I was playing around with an $8 plastic handheld spectroscopes, one of the triangular black ones. It is graduated with a 10nm scale. It is not well calibrated in terms of absolute wavelength, but 10nm seems about the right width per line.
I am updating my narrow band filter collection so I have a number of filters available. I was surprised how accurately I could estimate the FWHM, within 20% (or about 2nm) on five filters. Estimating the transmission is tough; hard to tell even a 2x difference. And hard to tel if you are just making or just missing a line without a reference, but easy to go back and forth between filters and compare placement.
For $8, it teaches you a lot about your filters. You can easily see which ones pass red light in addition to their main wavelength. You can tell which kind of old Lumicon you have. You can tell exactly what your UHC-like filter is passing.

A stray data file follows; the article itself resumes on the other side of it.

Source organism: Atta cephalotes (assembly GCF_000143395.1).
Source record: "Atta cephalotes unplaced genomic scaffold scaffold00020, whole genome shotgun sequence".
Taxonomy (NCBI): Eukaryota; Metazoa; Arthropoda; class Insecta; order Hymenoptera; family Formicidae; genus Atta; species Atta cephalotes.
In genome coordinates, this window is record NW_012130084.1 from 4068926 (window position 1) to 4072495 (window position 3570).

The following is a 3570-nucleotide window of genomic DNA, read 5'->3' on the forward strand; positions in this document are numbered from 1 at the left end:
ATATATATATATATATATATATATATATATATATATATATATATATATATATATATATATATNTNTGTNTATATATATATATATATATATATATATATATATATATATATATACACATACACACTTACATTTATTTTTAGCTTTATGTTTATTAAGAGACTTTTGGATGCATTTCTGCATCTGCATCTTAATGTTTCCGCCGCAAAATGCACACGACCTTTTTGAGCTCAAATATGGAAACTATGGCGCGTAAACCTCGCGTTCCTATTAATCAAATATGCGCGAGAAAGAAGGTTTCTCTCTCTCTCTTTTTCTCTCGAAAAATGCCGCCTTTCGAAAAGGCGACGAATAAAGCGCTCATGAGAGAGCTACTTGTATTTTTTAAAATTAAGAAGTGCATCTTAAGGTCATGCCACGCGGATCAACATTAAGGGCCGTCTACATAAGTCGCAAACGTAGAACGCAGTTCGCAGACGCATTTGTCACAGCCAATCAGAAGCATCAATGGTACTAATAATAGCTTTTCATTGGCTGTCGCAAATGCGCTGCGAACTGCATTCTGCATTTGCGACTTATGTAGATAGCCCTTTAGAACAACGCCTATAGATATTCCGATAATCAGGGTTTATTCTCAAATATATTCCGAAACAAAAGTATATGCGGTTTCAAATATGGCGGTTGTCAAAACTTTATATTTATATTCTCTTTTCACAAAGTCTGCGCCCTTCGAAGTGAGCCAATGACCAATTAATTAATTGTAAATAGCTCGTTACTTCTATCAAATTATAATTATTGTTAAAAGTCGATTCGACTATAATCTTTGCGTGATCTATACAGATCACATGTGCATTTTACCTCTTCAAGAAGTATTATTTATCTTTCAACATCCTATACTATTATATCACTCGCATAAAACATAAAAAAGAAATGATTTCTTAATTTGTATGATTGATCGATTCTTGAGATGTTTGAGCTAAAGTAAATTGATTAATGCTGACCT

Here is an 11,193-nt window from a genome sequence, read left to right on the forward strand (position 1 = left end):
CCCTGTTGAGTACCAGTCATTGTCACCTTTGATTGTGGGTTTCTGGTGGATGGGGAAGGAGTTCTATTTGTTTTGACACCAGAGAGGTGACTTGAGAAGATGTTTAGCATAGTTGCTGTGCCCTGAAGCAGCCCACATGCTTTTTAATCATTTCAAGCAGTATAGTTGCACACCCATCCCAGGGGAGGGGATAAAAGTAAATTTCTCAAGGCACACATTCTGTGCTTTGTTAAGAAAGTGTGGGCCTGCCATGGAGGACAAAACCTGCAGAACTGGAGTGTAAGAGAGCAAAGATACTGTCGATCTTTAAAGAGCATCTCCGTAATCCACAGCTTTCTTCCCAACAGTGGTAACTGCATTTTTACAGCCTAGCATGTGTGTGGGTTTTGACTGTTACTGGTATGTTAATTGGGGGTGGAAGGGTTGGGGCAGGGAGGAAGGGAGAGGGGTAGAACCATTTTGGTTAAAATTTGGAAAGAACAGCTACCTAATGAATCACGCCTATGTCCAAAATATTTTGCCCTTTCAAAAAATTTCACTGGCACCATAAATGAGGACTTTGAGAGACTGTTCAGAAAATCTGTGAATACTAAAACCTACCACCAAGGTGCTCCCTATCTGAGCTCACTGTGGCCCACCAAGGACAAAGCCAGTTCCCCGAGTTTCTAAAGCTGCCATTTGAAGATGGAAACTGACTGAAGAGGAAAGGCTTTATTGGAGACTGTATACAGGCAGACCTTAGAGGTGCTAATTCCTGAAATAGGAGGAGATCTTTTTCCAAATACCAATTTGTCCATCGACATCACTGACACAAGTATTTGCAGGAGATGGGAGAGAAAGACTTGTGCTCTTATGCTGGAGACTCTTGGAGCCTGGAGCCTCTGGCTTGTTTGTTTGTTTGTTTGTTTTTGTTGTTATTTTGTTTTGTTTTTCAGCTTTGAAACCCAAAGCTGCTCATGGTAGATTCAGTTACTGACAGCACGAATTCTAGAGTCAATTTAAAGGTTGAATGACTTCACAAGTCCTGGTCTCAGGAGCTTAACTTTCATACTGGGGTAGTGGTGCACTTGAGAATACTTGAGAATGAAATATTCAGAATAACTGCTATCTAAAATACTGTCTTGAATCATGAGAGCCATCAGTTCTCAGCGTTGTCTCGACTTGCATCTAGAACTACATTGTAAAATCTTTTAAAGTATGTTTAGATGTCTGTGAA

Some predictable results:
I got my first DGM NPB filter. In daylight it is mostly red to me. The spectroscope shows its passbands. In the telescope on M57, as related by other viewers, it seems to perform just like UHC filters. The big red passband did not brighten the sky background to my eye (due to poor red sensitivity in dim light). I look forward to testing it out on objects with H-alpha or other red emissions.
My Celestron OIII is very narrow, as demonstrated in the spectroscope. In the telescope, it really dims the view of not just the sky and stars, but also the OIII emissions themselves. It really is a photographic filter that should be marketed as such. It was still better than no filter on M27 and M57, but noticeably inferior to my other visual filters, OIII and UHC. Nice price though.